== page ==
The Interest Saved per Borrower

10 States that saved the most and least per borrower

To get a better understanding of how borrowers themselves may benefit from the student loan freeze, we also looked at the interest saved per borrower, which offered some interesting distinctions from interest saved per 100k people.

Notably, the average interest saved per borrower across the U.S. was $2,001. The national average for principal saved per borrower was $34,971.

The most interesting differences occurred among the states that saved the least interest per borrower. North Dakota, the state that saved the least amount of interest per borrower ($1,625), was not among the top 10 states that saved the least interest per 100k people. Iowa has a relatively high number of borrowers per 100k people who would receive a smaller proportional share of total state interest saved than their relative proportion of savings per 100k people.

Other states like West Virginia, Nebraska, Wisconsin, and Rhode Island reflected a similar shift in standing when total interest saved was divided per borrower.

On the other hand, states that saved the most average interest per borrower were once again Washington, D.C. ($3,145), Maryland ($2,437), and Georgia ($2,360).

The Overall Interest Saved by State

student loan interest saved in every state

Finally, we looked at the overall states with the greatest total interest saved. This number represented the total interest saved by all of the states’ borrowers over the course of the 12-month student loan freeze.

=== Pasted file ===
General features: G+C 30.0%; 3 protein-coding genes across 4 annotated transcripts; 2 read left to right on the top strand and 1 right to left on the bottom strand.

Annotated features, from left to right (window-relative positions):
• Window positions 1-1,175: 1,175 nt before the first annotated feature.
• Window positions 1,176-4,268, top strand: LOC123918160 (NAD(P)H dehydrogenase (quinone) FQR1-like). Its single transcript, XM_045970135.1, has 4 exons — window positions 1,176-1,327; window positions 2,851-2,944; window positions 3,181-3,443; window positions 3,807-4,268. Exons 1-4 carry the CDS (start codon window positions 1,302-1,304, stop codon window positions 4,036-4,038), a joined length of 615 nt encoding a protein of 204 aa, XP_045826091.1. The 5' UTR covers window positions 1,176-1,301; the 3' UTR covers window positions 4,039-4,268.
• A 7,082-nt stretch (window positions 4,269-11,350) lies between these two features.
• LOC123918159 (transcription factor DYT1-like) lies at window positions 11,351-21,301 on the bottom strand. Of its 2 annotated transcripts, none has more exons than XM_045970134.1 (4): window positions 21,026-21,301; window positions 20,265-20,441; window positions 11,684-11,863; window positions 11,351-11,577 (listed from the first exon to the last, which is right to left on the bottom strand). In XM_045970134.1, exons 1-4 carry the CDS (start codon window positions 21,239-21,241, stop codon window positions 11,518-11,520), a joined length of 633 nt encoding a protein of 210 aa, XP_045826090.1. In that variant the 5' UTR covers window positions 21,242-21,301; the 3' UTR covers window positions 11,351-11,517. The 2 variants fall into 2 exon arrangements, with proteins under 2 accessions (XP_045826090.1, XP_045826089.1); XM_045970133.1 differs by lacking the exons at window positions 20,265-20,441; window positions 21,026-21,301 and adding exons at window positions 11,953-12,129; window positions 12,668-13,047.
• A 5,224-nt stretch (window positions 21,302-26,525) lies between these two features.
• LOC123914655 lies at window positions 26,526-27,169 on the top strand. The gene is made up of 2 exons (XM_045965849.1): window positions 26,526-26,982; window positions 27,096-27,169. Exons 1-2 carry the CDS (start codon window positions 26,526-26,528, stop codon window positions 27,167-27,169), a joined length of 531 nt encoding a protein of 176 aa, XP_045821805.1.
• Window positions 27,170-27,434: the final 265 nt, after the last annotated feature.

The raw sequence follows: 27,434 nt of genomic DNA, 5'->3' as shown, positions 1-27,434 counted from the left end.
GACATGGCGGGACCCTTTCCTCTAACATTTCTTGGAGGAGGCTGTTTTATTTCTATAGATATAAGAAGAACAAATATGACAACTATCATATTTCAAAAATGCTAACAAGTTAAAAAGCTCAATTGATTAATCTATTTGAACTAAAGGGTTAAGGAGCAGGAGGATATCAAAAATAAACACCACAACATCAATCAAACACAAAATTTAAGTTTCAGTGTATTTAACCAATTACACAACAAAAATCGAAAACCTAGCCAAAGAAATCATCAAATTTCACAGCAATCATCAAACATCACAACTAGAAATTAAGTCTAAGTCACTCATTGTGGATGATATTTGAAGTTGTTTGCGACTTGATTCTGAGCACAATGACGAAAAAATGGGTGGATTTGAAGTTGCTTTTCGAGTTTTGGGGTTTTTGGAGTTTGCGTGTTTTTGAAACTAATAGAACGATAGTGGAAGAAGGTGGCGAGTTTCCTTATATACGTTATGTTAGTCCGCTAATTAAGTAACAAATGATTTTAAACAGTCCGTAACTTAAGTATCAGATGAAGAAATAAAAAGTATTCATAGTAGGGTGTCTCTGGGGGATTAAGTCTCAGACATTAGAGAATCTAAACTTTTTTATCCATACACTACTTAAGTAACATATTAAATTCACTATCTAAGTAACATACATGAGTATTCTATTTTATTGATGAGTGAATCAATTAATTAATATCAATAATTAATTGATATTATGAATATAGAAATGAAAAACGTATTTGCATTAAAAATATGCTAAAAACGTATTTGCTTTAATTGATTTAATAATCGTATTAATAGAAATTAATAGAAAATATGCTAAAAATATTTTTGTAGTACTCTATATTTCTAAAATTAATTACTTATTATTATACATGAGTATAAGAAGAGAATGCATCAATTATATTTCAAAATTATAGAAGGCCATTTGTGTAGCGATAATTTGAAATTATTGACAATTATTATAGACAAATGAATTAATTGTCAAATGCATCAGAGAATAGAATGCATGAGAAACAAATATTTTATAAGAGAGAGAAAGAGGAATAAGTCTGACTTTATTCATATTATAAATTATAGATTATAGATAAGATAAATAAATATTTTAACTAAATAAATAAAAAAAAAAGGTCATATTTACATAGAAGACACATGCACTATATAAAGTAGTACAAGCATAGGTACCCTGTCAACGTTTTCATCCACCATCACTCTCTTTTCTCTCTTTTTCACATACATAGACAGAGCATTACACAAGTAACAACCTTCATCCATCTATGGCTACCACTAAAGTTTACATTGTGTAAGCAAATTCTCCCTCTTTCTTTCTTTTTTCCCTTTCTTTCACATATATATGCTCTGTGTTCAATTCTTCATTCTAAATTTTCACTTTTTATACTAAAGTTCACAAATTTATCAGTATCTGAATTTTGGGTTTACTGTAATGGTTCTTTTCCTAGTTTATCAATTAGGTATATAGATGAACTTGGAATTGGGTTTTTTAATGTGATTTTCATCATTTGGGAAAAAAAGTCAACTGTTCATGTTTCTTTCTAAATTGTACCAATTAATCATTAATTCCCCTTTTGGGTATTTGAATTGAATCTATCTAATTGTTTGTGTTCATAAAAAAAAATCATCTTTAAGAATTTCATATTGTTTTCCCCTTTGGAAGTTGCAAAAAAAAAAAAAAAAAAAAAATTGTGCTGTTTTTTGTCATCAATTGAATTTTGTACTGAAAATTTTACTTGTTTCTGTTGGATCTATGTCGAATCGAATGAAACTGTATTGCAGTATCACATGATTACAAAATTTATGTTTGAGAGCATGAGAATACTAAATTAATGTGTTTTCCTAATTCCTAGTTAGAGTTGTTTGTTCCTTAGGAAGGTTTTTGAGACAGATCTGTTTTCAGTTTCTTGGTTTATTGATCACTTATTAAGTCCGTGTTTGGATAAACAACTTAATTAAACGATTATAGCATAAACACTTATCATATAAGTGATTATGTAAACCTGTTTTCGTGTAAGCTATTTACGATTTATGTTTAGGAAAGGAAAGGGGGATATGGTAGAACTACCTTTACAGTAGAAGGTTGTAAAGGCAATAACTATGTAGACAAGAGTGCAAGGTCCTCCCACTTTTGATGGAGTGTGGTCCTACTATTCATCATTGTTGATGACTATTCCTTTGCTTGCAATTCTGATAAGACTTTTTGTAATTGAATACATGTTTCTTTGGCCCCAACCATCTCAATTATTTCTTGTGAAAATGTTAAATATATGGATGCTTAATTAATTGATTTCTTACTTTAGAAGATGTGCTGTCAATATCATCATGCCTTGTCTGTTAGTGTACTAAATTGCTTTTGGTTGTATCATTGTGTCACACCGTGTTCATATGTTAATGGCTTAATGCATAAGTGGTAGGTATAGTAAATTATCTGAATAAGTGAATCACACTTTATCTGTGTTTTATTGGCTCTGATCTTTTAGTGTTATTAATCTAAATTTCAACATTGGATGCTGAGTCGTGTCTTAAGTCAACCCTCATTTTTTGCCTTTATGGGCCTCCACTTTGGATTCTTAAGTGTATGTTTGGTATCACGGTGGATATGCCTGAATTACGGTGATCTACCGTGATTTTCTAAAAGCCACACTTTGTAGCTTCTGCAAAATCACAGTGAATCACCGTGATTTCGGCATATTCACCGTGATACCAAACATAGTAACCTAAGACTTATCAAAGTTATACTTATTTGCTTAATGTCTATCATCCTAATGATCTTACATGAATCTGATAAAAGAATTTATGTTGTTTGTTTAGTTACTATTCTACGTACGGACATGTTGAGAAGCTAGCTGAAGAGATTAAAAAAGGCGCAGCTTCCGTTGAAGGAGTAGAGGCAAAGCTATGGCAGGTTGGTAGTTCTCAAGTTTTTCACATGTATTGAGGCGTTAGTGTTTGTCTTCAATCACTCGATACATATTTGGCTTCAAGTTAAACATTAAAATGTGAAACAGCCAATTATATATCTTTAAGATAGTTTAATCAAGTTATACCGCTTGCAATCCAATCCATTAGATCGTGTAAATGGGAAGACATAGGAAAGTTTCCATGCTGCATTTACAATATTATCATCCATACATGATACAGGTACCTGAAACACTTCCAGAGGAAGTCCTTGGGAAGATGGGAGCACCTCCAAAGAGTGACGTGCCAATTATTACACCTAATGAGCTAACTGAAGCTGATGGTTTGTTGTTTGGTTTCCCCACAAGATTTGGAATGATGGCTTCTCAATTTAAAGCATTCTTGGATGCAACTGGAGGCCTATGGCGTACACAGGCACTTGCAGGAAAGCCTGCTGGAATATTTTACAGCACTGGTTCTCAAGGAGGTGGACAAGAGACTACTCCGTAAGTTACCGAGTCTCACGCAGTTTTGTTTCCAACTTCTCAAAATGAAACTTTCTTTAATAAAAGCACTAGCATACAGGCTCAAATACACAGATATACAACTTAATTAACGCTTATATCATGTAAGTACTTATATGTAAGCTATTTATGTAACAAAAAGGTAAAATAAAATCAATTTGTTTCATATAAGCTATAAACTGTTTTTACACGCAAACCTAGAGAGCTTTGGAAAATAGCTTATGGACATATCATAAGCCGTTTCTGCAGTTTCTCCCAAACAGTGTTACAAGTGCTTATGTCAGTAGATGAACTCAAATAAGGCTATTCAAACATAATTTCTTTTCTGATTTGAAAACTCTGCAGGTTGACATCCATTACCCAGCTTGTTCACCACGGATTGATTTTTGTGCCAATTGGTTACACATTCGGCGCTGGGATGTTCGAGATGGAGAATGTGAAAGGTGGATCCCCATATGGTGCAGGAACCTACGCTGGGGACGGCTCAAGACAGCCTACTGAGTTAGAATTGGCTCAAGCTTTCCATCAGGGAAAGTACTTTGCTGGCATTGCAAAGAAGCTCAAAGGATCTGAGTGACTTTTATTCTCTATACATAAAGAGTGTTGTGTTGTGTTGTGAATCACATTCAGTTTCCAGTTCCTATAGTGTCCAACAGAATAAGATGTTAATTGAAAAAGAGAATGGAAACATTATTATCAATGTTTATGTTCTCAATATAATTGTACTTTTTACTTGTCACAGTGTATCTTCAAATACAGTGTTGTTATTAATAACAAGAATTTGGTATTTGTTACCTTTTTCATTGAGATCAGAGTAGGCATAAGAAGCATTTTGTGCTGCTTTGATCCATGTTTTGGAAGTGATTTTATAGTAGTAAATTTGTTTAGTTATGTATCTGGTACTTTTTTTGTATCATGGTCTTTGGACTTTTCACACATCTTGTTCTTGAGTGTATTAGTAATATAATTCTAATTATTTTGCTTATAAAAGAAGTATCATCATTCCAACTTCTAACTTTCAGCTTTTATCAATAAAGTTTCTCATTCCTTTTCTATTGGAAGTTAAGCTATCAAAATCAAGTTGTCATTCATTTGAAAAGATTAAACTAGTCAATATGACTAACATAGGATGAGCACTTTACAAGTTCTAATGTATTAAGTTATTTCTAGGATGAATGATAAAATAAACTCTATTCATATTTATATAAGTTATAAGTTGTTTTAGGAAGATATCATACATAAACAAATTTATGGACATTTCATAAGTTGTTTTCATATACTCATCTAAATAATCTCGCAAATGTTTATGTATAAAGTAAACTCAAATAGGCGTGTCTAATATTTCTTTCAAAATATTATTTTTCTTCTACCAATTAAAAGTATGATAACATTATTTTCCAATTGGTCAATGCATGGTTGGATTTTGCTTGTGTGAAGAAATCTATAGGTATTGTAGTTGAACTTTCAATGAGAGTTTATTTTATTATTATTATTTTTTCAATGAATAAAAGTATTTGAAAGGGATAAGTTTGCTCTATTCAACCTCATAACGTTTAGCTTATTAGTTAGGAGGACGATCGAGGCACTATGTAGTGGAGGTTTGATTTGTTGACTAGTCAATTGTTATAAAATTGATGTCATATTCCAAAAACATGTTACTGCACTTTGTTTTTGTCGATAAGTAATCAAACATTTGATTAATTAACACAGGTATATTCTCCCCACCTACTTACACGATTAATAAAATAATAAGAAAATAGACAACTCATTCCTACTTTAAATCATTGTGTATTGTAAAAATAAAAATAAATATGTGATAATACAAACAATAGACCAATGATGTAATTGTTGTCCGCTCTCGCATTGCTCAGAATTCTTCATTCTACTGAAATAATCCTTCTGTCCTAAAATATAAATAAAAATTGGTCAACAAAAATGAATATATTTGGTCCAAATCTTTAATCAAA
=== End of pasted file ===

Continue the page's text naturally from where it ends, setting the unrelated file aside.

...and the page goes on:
Across the country, the student loan freeze saved student borrowers from making payments on $1.4 trillion in total principal loan debt, aside from interest. This translated to a national total interest savings of about $82.7 billion.

The state that saved the most interest overall was California ($8.0 billion) which comprised nearly 10% of the national total. Slightly behind, New York saved $5.2 billion in interest. Such high total interest savings were the mark of a high number of borrowers in these high-population states.

national impact of the student loan freeze

Final Thoughts

From our analysis, we saw that across the country, national averages and total savings by state due to the student loan freeze were markedly high. However, on an individual borrower level, average borrowers only saved a couple thousand dollars in interest over the 12 months. While those couple thousand dollars could have been imperative in keeping borrowers in the black during pandemic-related hardships, these borrowers are still far from climbing out of the holes they dug in college. 

For those students who are managing personal finance through and beyond the end of the student loan freeze, it’s so important to be smart and purposeful about credit. At Upgraded Points, we’ve spent years building credit card guides to help people maximize flexible points that can be used for everything from travel to a much-needed vacation. 

Alex Miller

About Alex Miller

Alex has been traveling for over 25 years and from a young age was lucky enough to set out on numerous family trips all over the world, which gave him the travel bug. Alex has since earned millions of travel points and miles, mainly through maximizing credit card sign-up bonuses and taking every opportunity to earn the most points possible on each dollar spent.